Online Piping Competitions

June 10, 2020 on 7:01 pm by Michael Grey | In Pipe Bands, Random Thoughts, Solo Piping, Tips | No Comments

Hats off to New Zealand. This past Monday (June 8) marked the first day since February that there’s been no active cases of Covid-19. Among many other pleasant pre-pandemic freedoms, the country can again hold public events without limitations on numbers. Thinking of piping and pipe band competitions the Royal New Zealand Pipe Bands’ Association enjoyed a pipe case full of good luck in the timing of their final contest of the year. Presented in the South Island city of Invercargill on the weekend of March 13, the organization’s national championship came in just under the quarantine wire. I thought at the time it would be the world’s final pipe band championship of 2020. And I may be right (sadly). Barring, of course, some kind of online “championship” – just the kind of post-apocalyptic thing New Zealand pipers and drummers can take off their to-do – or worry – list.

To state the obvious: As pipers are hard-wired to compete the demise of competitive opportunities, like the games, has not been a good thing for pipers – and their sensitive bagpipes (or, for that matter, sensitive pipers and their bagpipes). Like the electric panini grill and veggie juicer the bagpipe, too, easily sits ignored in the house when there is nothing to compel its use.

I’m glad to see many groups and organizations draw on available technology to create places for pipers to play in a time of quarantine. It’s interesting, too, to see that it’s been organizations beyond governing piping and pipe band bodies (including schools, bands and individuals) who, for the most part, have been first to the game to use technology and just do something, anything, for pipers gagging to compete.

A few weeks ago I was presented with the opportunity to judge an online piping contest. I grabbed it. Like many, I also had time on my hands. I was curious to see what it would be like, feel like. I wasn’t disappointed: I discovered first hand.

My assessment of performances were all through the speakers connected to a MacBook. YouTube compressed sound through small speakers (tinny like foil) is a far cry from the real-life tones of Eden Court Theatre (the home of the Northern Meeting, Inverness) or, for that matter, Embro Games. Just to state the obvious. Were drones in tune? I could mostly tell. Both tenors going? Maybe. Maybe not. Competitors played in their kitchens, workshops, back yards and, I think, in one case, an apartment storage locker, all festooned with tartan (nod to Bill Livingstone) and the usual competitive gear. And each valiantly played their heart out.

I’ll be both relieved and happy as a piper with a tuneful, steady set of pipes when the necessity of online competitions passes. And it will. Online contests (and performances) serve a purpose for a moment in a germy time but are a cold and soulless surrogate for plein air piping. It’s pretty hard to beat real-time tunes and real-time victories.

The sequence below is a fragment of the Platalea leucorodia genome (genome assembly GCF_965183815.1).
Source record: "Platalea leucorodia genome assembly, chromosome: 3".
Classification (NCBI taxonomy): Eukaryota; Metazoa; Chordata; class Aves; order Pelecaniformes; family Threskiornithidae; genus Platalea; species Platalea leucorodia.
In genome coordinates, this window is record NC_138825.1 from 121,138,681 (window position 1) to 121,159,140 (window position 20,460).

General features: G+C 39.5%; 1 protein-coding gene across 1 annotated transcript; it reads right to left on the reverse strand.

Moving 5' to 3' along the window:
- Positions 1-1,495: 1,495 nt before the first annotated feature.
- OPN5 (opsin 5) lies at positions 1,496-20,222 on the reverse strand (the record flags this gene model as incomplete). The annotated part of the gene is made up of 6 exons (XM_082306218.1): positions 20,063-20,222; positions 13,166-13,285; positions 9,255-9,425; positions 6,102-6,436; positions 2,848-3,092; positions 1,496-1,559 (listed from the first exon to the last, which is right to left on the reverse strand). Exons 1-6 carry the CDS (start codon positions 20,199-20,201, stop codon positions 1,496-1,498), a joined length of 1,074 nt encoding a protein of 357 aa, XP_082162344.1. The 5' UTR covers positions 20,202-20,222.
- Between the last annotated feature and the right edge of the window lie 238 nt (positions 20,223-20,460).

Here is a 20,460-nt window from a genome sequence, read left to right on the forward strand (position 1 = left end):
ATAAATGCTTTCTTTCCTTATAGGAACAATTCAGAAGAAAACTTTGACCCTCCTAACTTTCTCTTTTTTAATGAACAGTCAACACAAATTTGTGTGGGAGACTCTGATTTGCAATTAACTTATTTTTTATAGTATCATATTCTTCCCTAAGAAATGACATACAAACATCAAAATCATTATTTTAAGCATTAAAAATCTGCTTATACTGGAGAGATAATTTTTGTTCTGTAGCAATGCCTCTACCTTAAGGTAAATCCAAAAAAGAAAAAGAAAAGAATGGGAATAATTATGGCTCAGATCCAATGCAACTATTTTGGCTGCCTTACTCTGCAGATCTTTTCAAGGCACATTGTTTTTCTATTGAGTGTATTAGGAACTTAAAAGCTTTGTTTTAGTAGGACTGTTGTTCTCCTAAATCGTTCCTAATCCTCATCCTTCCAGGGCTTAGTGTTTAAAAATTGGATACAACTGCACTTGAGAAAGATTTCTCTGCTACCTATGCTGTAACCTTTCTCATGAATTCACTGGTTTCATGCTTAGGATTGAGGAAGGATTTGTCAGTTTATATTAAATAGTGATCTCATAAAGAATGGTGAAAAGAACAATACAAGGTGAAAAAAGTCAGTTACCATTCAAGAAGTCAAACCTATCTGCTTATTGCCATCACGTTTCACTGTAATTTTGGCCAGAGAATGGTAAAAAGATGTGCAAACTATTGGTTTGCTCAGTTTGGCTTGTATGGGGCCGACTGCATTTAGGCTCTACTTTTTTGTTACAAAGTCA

First, big thanks to all who have stepped up to make these online events happen. In a pandemic, clearly, these things can keep pipers interested, especially young people – so important to the lifeblood of the art form. I italicize the word events because, I suppose, while the online happening is an event of sorts, for me, its not (so much), in that it lacks the notability of what can make the gathering of people great: mutual presence, atmosphere, shared space, energy and unpredictability. All these things can come together to create greatness – or not. This I think, more or less, is why we compete. So, until the next in-person gathering we tread water. That means piping online. And so we’re making the most of it.

A few suggestions for competitors – based on my one-off judge experience:

* Even if it is a pre-recorded tune start with clearly stating your name and the tune(s) you’re about to play: “Hi there, my name is Michael Grey and I am going to play the march Sprig of Ivy” (I also suggest you use your own name and the tune(s) you are actually going to play).

* If it’s a march contest do not march. I found the sound variance that marching often created not all that appealing. Stand in situ and lay out your tune.

* Look good (if you look good you sound good). Wear a kilt. Even if not required by contest managers I say go big or go home. Get your kilt on; you’ll likely play better.

* Image: imagine you’re playing at your favourite spot in the world that is outside your quarantine place. Think it. Play it. Do it. Push through the cold compression of the internet.

And good luck. Luck matters.

Here’s hoping we all have more of that sooner than later.

M.

PS. Oh, and wash your hands and stay two metres apart (unless you live in New Zealand where pipers can pass around shared pipes at a party). Imagine.

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